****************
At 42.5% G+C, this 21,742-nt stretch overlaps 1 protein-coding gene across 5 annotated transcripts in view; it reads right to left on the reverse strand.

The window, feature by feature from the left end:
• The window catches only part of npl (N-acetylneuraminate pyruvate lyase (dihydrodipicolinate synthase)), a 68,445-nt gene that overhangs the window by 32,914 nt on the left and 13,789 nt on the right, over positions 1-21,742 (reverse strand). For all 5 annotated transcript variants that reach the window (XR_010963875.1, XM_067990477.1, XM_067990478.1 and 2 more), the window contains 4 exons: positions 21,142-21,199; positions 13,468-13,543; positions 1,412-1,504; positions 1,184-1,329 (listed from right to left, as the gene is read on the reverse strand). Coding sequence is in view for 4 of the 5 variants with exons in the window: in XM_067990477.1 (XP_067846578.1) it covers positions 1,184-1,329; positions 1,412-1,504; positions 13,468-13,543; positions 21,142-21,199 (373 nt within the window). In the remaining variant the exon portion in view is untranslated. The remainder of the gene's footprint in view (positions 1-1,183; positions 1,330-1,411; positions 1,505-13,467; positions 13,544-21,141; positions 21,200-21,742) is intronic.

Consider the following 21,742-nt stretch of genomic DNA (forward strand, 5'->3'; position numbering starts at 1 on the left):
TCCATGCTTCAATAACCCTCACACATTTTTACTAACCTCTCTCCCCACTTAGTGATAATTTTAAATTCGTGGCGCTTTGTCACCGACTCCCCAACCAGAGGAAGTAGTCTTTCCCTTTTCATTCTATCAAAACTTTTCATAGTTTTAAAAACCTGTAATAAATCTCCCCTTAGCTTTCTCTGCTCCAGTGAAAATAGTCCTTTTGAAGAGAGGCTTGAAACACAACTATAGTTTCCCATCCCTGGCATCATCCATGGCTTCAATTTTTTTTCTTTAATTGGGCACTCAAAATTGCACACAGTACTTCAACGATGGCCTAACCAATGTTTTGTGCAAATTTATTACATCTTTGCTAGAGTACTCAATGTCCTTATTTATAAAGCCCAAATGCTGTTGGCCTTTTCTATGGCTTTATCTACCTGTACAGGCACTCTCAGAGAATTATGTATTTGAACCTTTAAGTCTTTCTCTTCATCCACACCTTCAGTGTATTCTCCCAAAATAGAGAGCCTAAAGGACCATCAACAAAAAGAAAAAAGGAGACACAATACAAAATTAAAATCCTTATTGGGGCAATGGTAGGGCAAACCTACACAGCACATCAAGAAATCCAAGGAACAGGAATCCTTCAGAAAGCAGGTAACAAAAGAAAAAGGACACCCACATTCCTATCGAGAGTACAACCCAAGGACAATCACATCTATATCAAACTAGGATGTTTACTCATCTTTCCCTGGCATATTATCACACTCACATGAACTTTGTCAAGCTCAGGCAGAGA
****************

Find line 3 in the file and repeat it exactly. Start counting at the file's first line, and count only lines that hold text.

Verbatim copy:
• The window catches only part of npl (N-acetylneuraminate pyruvate lyase (dihydrodipicolinate synthase)), a 68,445-nt gene that overhangs the window by 32,914 nt on the left and 13,789 nt on the right, over positions 1-21,742 (reverse strand). For all 5 annotated transcript variants that reach the window (XR_010963875.1, XM_067990477.1, XM_067990478.1 and 2 more), the window contains 4 exons: positions 21,142-21,199; positions 13,468-13,543; positions 1,412-1,504; positions 1,184-1,329 (listed from right to left, as the gene is read on the reverse strand). Coding sequence is in view for 4 of the 5 variants with exons in the window: in XM_067990477.1 (XP_067846578.1) it covers positions 1,184-1,329; positions 1,412-1,504; positions 13,468-13,543; positions 21,142-21,199 (373 nt within the window). In the remaining variant the exon portion in view is untranslated. The remainder of the gene's footprint in view (positions 1-1,183; positions 1,330-1,411; positions 1,505-13,467; positions 13,544-21,141; positions 21,200-21,742) is intronic.